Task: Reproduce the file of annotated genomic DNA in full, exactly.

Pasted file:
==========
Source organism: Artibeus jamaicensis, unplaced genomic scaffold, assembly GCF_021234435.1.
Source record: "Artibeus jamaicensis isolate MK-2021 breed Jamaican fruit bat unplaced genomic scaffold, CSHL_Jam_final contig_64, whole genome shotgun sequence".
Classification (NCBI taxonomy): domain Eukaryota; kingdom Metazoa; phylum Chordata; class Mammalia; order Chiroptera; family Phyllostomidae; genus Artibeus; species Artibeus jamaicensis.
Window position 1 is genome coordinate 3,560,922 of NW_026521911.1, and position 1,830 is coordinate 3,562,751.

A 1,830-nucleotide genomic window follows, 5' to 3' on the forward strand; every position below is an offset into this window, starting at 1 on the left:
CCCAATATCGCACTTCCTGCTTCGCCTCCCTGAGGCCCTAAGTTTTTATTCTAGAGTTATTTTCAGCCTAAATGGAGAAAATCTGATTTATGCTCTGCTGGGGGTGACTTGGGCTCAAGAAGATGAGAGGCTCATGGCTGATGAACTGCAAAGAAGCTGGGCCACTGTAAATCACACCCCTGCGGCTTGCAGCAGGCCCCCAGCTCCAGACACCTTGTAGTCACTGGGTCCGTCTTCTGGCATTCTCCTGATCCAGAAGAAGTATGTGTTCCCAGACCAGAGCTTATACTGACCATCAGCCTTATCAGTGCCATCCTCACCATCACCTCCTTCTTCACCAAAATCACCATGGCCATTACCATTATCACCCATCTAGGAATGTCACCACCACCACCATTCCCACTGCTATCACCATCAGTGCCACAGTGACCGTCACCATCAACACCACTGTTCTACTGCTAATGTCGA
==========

Source organism: Artibeus jamaicensis, unplaced genomic scaffold, assembly GCF_021234435.1.
Source record: "Artibeus jamaicensis isolate MK-2021 breed Jamaican fruit bat unplaced genomic scaffold, CSHL_Jam_final contig_64, whole genome shotgun sequence".
Classification (NCBI taxonomy): domain Eukaryota; kingdom Metazoa; phylum Chordata; class Mammalia; order Chiroptera; family Phyllostomidae; genus Artibeus; species Artibeus jamaicensis.
Window position 1 is genome coordinate 3,560,922 of NW_026521911.1, and position 1,830 is coordinate 3,562,751.

A 1,830-nucleotide genomic window follows, 5' to 3' on the forward strand; every position below is an offset into this window, starting at 1 on the left:
CCCAATATCGCACTTCCTGCTTCGCCTCCCTGAGGCCCTAAGTTTTTATTCTAGAGTTATTTTCAGCCTAAATGGAGAAAATCTGATTTATGCTCTGCTGGGGGTGACTTGGGCTCAAGAAGATGAGAGGCTCATGGCTGATGAACTGCAAAGAAGCTGGGCCACTGTAAATCACACCCCTGCGGCTTGCAGCAGGCCCCCAGCTCCAGACACCTTGTAGTCACTGGGTCCGTCTTCTGGCATTCTCCTGATCCAGAAGAAGTATGTGTTCCCAGACCAGAGCTTATACTGACCATCAGCCTTATCAGTGCCATCCTCACCATCACCTCCTTCTTCACCAAAATCACCATGGCCATTACCATTATCACCCATCTAGGAATGTCACCACCACCACCATTCCCACTGCTATCACCATCAGTGCCACAGTGACCGTCACCATCAACACCACTGTTCTACTGCTAATGTCGA